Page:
In Wave I (2011–13) of voice-based intelligent assistants, we saw Voicebox, SIRI, Google Now, S Voice and Nina; and in Wave II (2014 to the present), we saw the launch of Microsoft’s Cortana, Amazon’s Echo, Hound, Google Home, VIV, Facebook’s M and Jibo.
All this progress and rapid adoption leads to a whole new set of open questions. Is voice the next frontier? What role does design play in creating one of these experiences? And, most importantly, what happens when our devices finally begin to understand us better than we understand ourselves?
Remember, thus far, all human progress has been about how humans interact with machines.
Before we try to answer that, let’s refer to an important thread in technology history – The Transfer of Knowledge.
The transfer of knowledge, thus far, has evolved in three paradigms – human-to-human (past), human-to-machine (present), and machine-to-machine (future). For the first time in our history, the new transfer of knowledge will not involve humans.
Advancements in the Internet of Things (IoT), artificial intelligence (AI) and robotics are ensuring that the new transfer of knowledge and skills won’t be to humans at all. It will be direct, machine-to-machine (M2M).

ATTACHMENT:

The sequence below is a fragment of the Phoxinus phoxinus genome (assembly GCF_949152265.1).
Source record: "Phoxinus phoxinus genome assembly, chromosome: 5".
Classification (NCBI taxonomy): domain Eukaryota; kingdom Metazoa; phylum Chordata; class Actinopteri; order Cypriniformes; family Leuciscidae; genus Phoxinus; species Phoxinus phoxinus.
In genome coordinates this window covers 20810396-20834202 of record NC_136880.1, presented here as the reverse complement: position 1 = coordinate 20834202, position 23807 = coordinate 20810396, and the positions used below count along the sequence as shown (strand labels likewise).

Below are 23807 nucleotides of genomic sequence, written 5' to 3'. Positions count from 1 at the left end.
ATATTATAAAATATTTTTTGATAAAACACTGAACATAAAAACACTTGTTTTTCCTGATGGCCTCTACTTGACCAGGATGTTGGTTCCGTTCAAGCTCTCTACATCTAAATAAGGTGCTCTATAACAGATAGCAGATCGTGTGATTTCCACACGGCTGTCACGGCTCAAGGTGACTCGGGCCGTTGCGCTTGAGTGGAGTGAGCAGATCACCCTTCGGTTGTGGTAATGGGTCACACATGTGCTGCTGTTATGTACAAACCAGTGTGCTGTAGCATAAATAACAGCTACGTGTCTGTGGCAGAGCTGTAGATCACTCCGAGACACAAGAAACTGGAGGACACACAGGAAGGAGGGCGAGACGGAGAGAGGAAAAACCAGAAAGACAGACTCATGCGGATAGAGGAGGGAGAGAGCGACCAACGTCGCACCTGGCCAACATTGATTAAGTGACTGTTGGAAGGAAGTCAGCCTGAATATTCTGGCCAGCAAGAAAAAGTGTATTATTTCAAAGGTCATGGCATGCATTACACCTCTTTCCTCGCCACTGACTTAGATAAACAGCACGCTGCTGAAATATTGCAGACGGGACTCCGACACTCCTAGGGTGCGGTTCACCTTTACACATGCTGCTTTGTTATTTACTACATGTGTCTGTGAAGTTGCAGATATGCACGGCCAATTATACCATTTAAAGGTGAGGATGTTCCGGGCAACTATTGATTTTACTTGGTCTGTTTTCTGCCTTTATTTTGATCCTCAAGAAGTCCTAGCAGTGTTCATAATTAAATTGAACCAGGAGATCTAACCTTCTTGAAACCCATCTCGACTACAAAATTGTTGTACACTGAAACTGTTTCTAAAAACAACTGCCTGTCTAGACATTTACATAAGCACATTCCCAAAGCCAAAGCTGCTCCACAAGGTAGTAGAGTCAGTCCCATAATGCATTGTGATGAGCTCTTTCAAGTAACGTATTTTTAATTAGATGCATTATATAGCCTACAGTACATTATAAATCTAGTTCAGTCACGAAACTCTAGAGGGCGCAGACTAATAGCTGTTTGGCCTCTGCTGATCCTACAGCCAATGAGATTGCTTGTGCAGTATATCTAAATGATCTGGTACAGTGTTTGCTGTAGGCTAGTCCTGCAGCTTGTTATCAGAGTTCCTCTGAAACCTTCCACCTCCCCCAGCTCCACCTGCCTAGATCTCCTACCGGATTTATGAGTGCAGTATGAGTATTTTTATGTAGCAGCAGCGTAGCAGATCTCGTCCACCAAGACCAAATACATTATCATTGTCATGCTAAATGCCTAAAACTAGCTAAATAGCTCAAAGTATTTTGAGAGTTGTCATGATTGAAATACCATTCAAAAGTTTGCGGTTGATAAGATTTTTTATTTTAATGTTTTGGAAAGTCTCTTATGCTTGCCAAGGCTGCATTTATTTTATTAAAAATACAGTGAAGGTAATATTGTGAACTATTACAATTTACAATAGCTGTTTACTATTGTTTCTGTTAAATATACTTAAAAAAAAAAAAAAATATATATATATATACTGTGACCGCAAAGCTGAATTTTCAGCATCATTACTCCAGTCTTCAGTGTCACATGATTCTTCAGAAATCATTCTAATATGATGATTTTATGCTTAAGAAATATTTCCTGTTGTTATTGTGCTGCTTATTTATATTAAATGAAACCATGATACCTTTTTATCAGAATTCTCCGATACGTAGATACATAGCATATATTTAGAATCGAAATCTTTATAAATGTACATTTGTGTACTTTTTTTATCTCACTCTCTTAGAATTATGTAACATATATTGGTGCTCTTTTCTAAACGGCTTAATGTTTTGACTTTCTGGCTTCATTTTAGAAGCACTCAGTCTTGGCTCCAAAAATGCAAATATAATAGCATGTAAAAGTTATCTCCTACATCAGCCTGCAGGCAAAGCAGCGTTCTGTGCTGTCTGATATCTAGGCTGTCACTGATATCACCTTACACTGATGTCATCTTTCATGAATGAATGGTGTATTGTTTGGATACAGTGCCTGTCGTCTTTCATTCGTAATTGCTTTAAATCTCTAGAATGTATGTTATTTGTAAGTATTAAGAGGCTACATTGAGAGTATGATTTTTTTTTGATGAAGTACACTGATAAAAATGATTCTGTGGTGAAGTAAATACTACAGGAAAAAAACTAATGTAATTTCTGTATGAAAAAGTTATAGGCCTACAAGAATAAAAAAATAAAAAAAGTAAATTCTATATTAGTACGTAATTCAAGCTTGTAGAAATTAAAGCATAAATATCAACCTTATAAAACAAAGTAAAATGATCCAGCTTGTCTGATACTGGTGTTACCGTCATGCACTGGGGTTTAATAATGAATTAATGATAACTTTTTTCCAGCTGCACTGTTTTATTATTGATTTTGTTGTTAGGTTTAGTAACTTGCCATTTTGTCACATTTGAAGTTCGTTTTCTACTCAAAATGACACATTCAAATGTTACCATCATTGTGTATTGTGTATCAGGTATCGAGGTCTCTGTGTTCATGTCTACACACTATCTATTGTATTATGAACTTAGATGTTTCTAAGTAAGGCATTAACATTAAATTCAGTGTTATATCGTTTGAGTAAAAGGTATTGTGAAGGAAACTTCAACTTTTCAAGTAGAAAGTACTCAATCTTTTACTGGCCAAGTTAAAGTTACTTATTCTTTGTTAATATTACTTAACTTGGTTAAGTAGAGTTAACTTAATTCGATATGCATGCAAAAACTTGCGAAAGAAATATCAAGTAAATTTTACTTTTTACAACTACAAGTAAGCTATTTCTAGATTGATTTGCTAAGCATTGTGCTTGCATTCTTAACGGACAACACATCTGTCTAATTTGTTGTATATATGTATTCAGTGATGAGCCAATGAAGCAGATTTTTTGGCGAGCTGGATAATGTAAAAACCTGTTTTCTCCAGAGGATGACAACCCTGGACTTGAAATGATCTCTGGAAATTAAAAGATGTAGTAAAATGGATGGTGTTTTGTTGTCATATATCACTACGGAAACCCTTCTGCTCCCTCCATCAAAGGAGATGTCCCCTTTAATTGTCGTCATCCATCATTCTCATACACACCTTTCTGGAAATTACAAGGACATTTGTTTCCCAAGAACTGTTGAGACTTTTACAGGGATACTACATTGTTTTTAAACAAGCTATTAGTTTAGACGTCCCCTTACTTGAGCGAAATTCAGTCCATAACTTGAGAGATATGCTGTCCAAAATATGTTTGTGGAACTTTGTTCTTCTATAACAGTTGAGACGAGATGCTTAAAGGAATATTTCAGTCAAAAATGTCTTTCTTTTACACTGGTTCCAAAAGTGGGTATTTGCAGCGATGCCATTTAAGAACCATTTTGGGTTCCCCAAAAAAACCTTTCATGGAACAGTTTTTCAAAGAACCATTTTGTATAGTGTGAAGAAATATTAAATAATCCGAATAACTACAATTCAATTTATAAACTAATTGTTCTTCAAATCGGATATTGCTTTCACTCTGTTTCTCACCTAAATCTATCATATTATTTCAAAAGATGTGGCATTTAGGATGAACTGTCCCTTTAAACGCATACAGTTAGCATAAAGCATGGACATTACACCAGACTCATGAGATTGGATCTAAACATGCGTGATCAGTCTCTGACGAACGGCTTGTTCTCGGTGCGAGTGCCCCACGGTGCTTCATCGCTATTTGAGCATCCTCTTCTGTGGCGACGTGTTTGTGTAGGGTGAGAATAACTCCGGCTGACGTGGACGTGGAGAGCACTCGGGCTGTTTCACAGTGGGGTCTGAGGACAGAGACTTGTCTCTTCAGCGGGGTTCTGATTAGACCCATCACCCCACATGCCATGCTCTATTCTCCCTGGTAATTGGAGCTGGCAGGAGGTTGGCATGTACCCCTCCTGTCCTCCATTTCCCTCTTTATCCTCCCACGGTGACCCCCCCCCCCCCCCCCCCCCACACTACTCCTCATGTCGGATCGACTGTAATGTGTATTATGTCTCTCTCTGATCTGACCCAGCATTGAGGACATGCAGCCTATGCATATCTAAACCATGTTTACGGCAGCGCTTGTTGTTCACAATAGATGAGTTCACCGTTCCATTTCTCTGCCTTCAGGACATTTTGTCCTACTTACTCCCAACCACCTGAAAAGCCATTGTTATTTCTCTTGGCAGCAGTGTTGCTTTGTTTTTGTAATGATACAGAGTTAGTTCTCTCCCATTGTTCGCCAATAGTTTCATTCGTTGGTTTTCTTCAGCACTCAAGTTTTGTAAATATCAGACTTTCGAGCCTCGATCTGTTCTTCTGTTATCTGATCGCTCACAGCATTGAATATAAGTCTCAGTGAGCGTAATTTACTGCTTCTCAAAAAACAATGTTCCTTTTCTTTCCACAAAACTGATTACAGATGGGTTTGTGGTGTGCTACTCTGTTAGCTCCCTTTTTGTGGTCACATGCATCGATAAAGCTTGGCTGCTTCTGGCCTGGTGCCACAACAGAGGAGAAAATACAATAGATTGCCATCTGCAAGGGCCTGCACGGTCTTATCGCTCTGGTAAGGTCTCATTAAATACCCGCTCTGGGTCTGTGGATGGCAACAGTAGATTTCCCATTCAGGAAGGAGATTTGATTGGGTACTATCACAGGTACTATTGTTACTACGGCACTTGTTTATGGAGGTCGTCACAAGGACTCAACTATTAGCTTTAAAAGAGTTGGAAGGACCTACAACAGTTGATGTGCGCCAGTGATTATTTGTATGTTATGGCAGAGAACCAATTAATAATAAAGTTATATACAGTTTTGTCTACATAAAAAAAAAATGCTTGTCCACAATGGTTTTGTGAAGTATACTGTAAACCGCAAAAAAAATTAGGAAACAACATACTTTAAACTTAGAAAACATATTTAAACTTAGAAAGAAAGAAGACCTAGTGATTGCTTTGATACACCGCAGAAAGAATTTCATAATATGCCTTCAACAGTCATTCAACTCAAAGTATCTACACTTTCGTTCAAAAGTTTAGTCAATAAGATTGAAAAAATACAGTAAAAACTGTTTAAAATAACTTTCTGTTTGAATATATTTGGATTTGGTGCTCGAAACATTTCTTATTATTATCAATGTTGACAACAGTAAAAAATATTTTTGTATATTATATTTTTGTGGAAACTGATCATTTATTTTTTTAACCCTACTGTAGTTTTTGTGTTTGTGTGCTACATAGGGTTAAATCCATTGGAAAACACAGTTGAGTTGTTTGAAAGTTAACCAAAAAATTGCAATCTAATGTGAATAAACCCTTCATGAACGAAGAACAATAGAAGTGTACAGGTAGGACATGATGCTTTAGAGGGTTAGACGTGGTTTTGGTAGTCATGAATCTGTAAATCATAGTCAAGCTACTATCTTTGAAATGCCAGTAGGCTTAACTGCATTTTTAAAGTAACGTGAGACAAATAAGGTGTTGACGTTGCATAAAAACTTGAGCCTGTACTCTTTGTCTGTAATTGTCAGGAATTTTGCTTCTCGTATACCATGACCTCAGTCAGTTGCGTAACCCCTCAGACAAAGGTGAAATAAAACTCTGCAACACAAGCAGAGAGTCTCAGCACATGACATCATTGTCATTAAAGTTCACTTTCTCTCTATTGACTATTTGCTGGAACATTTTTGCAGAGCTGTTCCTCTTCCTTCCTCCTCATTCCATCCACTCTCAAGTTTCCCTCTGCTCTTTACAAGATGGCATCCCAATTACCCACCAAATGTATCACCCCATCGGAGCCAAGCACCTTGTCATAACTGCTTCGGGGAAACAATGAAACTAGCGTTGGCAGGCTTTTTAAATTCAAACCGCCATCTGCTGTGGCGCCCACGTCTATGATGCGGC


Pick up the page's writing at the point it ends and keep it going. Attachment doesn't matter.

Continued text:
M2M refers to technology that enables networked devices to exchange information and perform actions without the manual assistance of humans, like Amazon Echo ordering an Uber or placing an order on Amazon – all with a simple command.
We’re entering the age of intelligent applications, which are purpose-built and informed by contextual signals like location, hardware sensors, previous usage, and predictive computation. They respond to us when we need them to and represent a new way of interacting with our devices.
Voice bots like Alexa, Siri, Cortana and Google Now embed search-like capabilities directly into the operating system. By 2020, it is expected that more than 200 billion searches will be via voice. In four years, there will be 3.5 billion computing devices with microphones and fewer than 5% will have keyboards, thereby impacting homes, cars, commerce, banking, education, and every other sphere of human interaction.
Amazon Echo is a voice-controlled device that reads audio books and news, plays music, answers questions, reports traffic and weather, gives info on local businesses, provides sports scores and schedules, control lights, switches and thermostats, orders an Uber or Domino’s, and more using the Alexa Voice Service
Other intelligent platforms including Google Now and Microsoft’s Cortana can easily help organize your lives – i.e., managing calendar, track packages, and check upcoming flights – like a virtual personal assistant.
Our increasing dependence on voice search and organizational platforms has proliferated the rise of machine-to-machine communication, and this will have a serious impact on the future of commerce, payments, and home devices.
It feels like we are currently at the crossroads of search. With the growth of messaging apps, there is the argument that the future of search and commerce will sit within messaging apps with chatbots as personal assistants (for example, Facebook M and Google Assistant). Whether it is voice controlled, chatbots, or both, search and commerce will certainly not be the same in the next five years.